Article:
Introducing the ‘Stick To Top’ JQuery Plugin

tetris-blocks-thumb

A few months back I wrote a jQuery plugin to easily allow any element to stay in view when the user scrolls. It's been on Github since its inception and has had numerous patches and improvements since.

Performance

The plugin defines a handler for the scroll event so I've tried to make it as efficient as possible. It handles many elements very well and importantly, doesn't lag scrolling in any noticeable way.

Resizing

The fixed position of the element relative to the view-port changes on resize. When hard-coding the point at which the element sticks, as I've seen some sites do, they break on resizing and zooming. Additionally, if/when your site changes you'll have to maintain those values. Yuck! Use this instead and it should make your life easier.

Usage for Sidebars and Menus

Here is its most basic usage.

// Any aside will stick to the top and stay in view when scrolling up and down
$('aside').stickToTop();

Easy! There are of course a few options that can be passed into stickToTop. I've described them here:

Sticky Options

var stickyOptions = {
  // offset: specifies how far from the top of the view-port to begin
  //         fixing/sticking the target element. The 'left' value will
  //         allow you to specify how left the element is relative to
  //         the view-port when fixed positioning is applied.
  // Default: null (i.e. {top: 0, left: 0})
  offset: {top: 30, left: 0},

  // bottomBound: Specified at which point relative to the bottom of the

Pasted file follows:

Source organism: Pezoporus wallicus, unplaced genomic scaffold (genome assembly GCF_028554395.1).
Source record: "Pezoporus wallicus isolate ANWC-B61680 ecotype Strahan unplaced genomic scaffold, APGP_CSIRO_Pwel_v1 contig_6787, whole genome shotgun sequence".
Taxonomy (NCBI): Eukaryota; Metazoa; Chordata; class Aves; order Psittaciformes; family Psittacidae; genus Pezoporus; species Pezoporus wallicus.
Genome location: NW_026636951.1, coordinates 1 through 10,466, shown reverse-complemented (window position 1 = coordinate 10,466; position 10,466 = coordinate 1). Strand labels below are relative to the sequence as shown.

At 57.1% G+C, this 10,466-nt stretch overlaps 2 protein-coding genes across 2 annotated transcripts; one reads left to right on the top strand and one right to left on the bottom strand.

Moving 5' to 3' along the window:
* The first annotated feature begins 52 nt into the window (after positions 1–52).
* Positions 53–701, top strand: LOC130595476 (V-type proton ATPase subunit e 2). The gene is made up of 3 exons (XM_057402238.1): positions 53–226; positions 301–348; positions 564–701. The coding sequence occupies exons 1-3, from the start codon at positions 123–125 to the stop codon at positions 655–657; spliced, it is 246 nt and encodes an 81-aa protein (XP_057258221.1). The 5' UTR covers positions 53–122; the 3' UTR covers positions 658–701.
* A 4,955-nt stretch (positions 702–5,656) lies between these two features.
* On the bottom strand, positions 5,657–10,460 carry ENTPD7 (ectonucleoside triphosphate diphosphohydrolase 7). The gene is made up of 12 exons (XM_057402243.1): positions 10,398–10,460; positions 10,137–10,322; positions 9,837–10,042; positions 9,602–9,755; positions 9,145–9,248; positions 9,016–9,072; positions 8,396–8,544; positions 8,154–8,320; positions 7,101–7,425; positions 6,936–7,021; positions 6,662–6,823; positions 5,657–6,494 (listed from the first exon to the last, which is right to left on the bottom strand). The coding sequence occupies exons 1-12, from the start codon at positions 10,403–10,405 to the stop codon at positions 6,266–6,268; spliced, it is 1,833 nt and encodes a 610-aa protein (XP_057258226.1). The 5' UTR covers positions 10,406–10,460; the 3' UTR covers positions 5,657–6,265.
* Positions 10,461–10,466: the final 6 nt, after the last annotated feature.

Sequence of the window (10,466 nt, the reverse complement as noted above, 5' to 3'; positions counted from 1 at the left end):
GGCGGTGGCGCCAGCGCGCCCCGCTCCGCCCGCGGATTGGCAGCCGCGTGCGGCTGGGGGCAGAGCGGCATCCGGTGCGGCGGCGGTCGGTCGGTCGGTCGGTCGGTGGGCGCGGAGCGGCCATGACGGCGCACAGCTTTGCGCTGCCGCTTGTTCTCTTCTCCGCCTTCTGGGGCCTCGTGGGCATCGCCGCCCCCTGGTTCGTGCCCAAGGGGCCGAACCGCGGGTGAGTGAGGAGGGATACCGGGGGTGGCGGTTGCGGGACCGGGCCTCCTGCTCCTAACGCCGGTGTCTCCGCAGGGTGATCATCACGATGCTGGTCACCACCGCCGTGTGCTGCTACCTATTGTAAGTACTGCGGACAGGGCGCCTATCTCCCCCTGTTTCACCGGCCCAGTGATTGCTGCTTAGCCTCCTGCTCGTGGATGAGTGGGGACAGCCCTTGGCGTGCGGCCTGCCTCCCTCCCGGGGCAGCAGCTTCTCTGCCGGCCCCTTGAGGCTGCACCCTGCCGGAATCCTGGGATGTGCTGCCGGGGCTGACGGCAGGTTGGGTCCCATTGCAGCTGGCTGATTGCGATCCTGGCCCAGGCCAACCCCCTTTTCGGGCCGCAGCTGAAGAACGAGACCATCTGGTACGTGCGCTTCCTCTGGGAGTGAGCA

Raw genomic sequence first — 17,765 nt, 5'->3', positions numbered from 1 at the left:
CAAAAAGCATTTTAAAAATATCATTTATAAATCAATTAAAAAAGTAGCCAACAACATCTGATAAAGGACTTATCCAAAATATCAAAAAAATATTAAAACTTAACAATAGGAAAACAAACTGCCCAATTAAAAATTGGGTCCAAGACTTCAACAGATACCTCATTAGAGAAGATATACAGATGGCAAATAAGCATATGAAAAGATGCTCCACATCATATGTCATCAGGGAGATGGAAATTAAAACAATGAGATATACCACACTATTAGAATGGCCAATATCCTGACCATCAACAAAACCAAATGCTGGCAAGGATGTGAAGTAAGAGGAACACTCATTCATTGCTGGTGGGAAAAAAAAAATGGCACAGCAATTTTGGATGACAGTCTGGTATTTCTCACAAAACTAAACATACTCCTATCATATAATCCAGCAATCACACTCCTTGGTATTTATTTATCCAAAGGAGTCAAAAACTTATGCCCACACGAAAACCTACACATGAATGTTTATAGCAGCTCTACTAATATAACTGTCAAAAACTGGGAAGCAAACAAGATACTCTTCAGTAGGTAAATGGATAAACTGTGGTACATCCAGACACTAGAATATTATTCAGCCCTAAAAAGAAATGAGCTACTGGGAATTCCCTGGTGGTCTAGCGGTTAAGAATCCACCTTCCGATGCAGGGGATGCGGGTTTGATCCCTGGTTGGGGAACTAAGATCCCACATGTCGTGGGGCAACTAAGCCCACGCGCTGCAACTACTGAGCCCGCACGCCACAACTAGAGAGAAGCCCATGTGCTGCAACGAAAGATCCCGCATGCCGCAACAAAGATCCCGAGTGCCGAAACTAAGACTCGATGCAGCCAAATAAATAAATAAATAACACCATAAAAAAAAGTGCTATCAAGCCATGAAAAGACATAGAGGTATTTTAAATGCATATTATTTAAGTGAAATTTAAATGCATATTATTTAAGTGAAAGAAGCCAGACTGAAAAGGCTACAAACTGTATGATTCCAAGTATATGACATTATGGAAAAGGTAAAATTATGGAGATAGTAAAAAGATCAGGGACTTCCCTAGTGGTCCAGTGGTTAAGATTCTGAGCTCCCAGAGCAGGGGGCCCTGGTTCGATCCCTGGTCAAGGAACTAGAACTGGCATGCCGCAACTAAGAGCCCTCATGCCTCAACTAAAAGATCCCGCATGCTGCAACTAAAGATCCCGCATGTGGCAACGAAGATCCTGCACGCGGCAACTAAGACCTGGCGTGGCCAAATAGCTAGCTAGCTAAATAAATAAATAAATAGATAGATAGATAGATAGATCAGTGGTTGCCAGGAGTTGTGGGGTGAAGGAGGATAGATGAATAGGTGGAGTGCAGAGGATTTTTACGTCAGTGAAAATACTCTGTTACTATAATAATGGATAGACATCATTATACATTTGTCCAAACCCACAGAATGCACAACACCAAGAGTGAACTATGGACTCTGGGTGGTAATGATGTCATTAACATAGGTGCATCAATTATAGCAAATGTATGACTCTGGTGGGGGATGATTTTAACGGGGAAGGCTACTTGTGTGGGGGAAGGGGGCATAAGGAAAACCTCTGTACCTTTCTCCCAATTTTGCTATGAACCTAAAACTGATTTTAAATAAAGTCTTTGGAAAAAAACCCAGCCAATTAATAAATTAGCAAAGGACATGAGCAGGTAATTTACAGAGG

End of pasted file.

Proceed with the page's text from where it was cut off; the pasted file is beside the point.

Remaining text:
//              view-port to stop fixing the element and "leave it behind".
  //              Useful if you have a large footer and don't want your 
  //              sidebar crashing into it when scrolling. 
  // Default: null (i.e. No limit)
  bottomBound: $('#my-footer').height(),

  // onStick and onDetach: Called when the element sticks or detaches
  //                       respectively. If specified, this also occurs
  //                       when the bottomBound is reached.
  // Default: null 
  onStick: function() { ... },
  onDetach: function() { ... },

  // scrollParent: The element in which to listen for the scrolling event.
  //               The offset of this element is applied to the fixed 
  //               positioning.
  // Default: DOMWindow
  scrollParent: window
};

$('aside').stickToTop( stickyOptions );

This is ideal for making sure your navigation menus and sidebars are in a convenient place for your users when browsing long pages. Straight-forward and not terribly exciting. So in an effort to come up with something more interesting, I've developed something a little different.

Something different

By now you should've noticed (using a modern browser) the Tetris blocks on the left-hand side of your screen. You may have already begun scrolling manically, and you may have even seen where those blocks end up. If not, mark your place and have a scroll - go on!

Pretty cool! You can get the code for that in this post and on GitHub as the 'tetris-heart' example. The rest of this post is about how 'tetris-heart' was made using the stickToTop plugin, so if you're interested read on.

The making of...

Drawing Tetris Blocks using a 2D Canvas

I chose to render the Tetris blocks programmatically as using images is so pre-html5 ago. I simply started by making an array of the various block shapes of Tetris.

 var shapes = {
    square: [[1,1],[1,1]],
    stepLeft: [[0,1,1],[1,1,0]],
    stepRight: [[1,1,0],[0,1,1]],